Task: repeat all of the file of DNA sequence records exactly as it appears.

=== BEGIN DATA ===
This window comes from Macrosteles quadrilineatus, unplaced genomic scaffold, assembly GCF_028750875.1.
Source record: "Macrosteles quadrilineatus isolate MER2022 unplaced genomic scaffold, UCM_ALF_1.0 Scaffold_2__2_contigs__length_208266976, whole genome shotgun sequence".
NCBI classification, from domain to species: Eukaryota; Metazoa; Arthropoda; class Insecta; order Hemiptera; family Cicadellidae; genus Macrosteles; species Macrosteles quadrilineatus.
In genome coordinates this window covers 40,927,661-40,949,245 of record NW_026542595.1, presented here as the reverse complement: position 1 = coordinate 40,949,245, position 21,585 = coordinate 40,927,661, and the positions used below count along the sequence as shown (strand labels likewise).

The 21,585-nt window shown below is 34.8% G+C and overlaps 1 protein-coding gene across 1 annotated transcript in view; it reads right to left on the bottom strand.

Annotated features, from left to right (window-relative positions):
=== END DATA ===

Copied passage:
This window comes from Macrosteles quadrilineatus, unplaced genomic scaffold, assembly GCF_028750875.1.
Source record: "Macrosteles quadrilineatus isolate MER2022 unplaced genomic scaffold, UCM_ALF_1.0 Scaffold_2__2_contigs__length_208266976, whole genome shotgun sequence".
NCBI classification, from domain to species: Eukaryota; Metazoa; Arthropoda; class Insecta; order Hemiptera; family Cicadellidae; genus Macrosteles; species Macrosteles quadrilineatus.
In genome coordinates this window covers 40,927,661-40,949,245 of record NW_026542595.1, presented here as the reverse complement: position 1 = coordinate 40,949,245, position 21,585 = coordinate 40,927,661, and the positions used below count along the sequence as shown (strand labels likewise).

The 21,585-nt window shown below is 34.8% G+C and overlaps 1 protein-coding gene across 1 annotated transcript in view; it reads right to left on the bottom strand.

Annotated features, from left to right (window-relative positions):